Commanding in every respect, the United States lived up to its no. 1 world ranking tonight, and then some. The 4-0 score line provided an apt bookend to a tournament in which the United States outscored its five opponents by a margin of 38-0.
The team not only won like champions on the night, it played like champions, too. There were no signs of the stodgy midfield play or creaky defending present against Costa Rica on Friday (or versus Sweden in Glendale or Canada in Kansas City or Sweden in Wolfsburg, etc.). No, the USWNT overwhelmed Canada from the opening whistle and never relented. The U.S. attacked from all avenues, making the most of its interchangeable attacking parts and stingy defense. The side’s up-tempo pace and acute finishing proved too much for John Herdman’s new-look Canada side to handle.
It was technically a meaningless game as both sides clinched Olympic qualification on Friday, but the United States’ squad clearly took it for what it was: a tournament final. As for the slightly tweaked formation and new personnel, well, here we go again. There’s something about big events that brings the best out of this team. It’s almost like we must view the other substandard matches and performances in a vaccuum: this is the USWNT eager to present itself to the world. When it really matters. Pia makes us (me) look like hypercritical worrywarts once more.
The game proved useful in other ways too. It granted young players a rare opportunity to take center stage in the finale of an international competition – before tens of thousands semi-hostile screaming fans. Familiar names (Buehler, LePeilbet, O’Reilly, Boxx) made way for fresh faces with relatively new assignments. None disappointed, proving the side’s depth is as first-class as advertised.
Becky Sauerbrunn rightfully re-claimed her spot next to Christine Rampone. Lori Lindsey got the surprise start alongside Carli Lloyd in midfield. Kelley O’Hara reprised her role at full-back; only this time on the left. Amy Rodriguez and Megan Rapinoe manned each flank and swapped sides throughout the match. All did a job.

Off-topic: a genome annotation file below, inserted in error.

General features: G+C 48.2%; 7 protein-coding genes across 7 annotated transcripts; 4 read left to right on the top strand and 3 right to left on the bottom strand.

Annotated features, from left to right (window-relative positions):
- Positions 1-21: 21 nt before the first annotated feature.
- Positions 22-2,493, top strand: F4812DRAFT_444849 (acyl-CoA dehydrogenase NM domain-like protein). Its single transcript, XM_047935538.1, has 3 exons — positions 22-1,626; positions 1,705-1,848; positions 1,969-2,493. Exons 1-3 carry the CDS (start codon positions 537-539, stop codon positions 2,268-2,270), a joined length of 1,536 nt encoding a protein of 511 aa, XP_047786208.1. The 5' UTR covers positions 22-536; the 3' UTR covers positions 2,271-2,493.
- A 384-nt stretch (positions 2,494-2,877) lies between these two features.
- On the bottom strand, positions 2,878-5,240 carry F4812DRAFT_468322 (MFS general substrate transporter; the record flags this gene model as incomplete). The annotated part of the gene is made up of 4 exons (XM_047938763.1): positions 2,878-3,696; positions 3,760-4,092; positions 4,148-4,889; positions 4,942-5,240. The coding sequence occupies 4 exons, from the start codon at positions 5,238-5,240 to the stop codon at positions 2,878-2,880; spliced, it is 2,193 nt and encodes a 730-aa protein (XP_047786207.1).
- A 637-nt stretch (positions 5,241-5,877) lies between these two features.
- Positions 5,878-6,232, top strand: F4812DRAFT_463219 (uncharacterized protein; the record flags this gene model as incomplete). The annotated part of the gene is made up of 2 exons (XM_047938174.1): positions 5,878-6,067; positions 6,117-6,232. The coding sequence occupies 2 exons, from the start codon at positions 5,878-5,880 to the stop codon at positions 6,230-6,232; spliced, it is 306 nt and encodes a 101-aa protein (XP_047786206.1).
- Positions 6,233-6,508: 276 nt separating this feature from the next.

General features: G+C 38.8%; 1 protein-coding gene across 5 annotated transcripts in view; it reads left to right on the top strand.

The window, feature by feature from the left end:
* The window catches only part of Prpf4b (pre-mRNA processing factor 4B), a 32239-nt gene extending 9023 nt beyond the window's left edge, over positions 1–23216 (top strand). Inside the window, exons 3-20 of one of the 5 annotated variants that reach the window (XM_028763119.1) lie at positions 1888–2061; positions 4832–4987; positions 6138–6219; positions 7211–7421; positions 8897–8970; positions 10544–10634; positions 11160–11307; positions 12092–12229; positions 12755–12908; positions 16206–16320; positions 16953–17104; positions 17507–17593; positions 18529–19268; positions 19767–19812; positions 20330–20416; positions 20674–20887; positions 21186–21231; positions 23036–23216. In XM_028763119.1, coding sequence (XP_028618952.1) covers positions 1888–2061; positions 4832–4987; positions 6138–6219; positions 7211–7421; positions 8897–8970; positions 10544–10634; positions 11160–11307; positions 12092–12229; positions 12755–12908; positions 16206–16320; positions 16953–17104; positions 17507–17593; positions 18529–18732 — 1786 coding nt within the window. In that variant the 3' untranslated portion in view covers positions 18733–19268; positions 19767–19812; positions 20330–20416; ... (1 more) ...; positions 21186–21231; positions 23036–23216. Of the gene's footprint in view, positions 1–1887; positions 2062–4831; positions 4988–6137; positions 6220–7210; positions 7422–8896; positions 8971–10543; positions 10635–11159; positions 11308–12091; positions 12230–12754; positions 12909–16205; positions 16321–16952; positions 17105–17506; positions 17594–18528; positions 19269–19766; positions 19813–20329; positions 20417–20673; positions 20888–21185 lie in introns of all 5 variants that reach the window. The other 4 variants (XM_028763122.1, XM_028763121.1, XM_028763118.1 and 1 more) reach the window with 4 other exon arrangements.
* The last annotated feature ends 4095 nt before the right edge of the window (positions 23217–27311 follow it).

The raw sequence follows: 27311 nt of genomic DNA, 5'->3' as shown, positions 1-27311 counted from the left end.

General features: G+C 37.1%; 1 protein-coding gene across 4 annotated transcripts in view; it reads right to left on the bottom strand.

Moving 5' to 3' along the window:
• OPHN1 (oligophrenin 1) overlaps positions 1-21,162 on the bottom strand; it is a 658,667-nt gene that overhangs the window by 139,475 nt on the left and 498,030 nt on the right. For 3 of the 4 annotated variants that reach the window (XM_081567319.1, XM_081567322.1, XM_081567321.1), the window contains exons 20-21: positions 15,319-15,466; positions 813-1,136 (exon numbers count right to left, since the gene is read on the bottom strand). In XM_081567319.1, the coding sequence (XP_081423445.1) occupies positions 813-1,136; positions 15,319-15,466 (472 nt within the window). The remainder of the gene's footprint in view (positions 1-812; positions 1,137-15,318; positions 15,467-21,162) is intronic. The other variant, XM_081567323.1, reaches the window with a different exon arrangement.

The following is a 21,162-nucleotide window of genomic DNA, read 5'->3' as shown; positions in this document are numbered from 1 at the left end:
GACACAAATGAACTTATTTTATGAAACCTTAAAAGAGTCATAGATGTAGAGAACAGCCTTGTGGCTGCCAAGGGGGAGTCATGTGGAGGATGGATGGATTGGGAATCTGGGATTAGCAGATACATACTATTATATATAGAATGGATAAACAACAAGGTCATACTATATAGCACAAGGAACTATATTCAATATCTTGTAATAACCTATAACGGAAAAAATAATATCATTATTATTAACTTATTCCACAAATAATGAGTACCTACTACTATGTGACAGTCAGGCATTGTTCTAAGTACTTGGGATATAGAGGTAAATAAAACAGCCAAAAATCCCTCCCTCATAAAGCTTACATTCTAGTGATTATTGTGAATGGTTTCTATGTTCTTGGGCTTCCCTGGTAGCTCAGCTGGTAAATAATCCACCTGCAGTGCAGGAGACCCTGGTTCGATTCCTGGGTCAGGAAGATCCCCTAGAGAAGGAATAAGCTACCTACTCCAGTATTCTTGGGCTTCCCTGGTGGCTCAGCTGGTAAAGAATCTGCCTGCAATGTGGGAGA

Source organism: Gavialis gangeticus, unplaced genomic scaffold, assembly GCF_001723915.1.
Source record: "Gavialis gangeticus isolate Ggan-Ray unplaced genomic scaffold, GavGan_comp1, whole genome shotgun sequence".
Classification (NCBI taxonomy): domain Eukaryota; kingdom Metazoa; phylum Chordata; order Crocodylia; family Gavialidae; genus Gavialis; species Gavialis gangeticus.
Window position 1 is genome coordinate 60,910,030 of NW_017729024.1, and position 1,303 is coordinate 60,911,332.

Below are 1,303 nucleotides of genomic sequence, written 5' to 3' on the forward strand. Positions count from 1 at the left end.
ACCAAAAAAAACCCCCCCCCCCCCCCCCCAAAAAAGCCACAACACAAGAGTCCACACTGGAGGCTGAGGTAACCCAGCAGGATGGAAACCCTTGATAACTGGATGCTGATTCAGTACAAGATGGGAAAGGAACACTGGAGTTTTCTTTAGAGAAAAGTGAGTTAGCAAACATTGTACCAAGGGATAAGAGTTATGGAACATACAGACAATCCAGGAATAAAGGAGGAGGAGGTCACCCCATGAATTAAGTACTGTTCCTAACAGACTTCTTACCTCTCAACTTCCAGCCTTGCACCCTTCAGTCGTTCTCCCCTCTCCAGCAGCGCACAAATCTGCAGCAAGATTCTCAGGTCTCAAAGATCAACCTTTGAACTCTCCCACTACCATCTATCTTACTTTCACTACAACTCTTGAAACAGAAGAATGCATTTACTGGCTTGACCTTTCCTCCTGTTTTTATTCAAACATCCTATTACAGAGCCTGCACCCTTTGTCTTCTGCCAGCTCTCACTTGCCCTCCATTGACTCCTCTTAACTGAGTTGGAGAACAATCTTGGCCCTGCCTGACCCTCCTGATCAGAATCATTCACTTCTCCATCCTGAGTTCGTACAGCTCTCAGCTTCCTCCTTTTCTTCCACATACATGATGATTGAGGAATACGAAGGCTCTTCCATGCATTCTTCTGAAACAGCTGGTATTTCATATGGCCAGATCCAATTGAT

The marquee players also validated their top billings. Hope Solo preserved the U.S.’s perfect defensive record once more, ably snuffing out Canada’s sparse looks on goal in the first half. Abby Wambach flaunted her uncanny goal poaching abilities, tying, then surpassing Kristine Lilly in the process for second-most all-time. With the evening’s other two goals, Alex Morgan was nothing short of effervescent. It was only the 22-year-old’s third international start, but the way in which she burst – okay, cantered – past Canada’s line of defense before slyly guiding in her first goal was vintage Morgan.
Like in Bochum against France, an outmatched Canada was again on the receiving end of a 4-0 shellacking. Nose now perfectly intact, the U.S. confined Christine Sinclair – inarguably one of the three most complete strikers in the women’s game – to only a few meager touches; this after looking like a world-beater two days prior.
To its credit, Big Red will seemingly persist with a few of the tenets hammered home by erstwhile manager Carolina Morace. The team continued to play from the back, opting to pass its way out of trouble. Neither tactic proved effective against a U.S. side endowed with such athleticism and well-honed skill.
To its benefit, the home team didn’t lose in seclusion. The capacity crowd at BC Place – the second largest in team history – sounded as vociferous at the final whistle as it did at kick-off. Despite the sour result, the red-outfitted throng provided a sweet send-off to its national team for accomplishing what it ultimately set out to do: secure a place in the Summer Olympics.
The night belonged to Canada’s southern neighbors, however. Tonight’s result reflects Pia Sundhage’s USWNT at its rip-roaring best. Ruthlessly effective whilst being pleasing on the eye; a difficult and rarely achieved trick, no doubt. The victory also saw the maximization of the wealth of talent on offer. The same can be said for the team’s play throughout the entire competition.
Save for the flat performance against Costa Rica and the loss of one of the premier right-backs in the world, the U.S. had an emphatically impressive tournament, with the goal return to back it up. Sundhage’s squad emerged sharper, bolder, more lethal, and hungrier than before.
Well, since July 17, at least. It was the United States’ most vibrant performance since the World Cup final in Frankfurt. Neither fatal defensive woes nor penalty kick jitters would spoil the proceedings this time though.
The U.S. came to within a few penalty kicks of a world title in July after mostly outplaying the eventual victors. The side should set out to relive the same drama again this summer, albeit with an alternative ending. The USWNT will hope the final scene at Wembley looks a lot like the one witnessed at BC Place.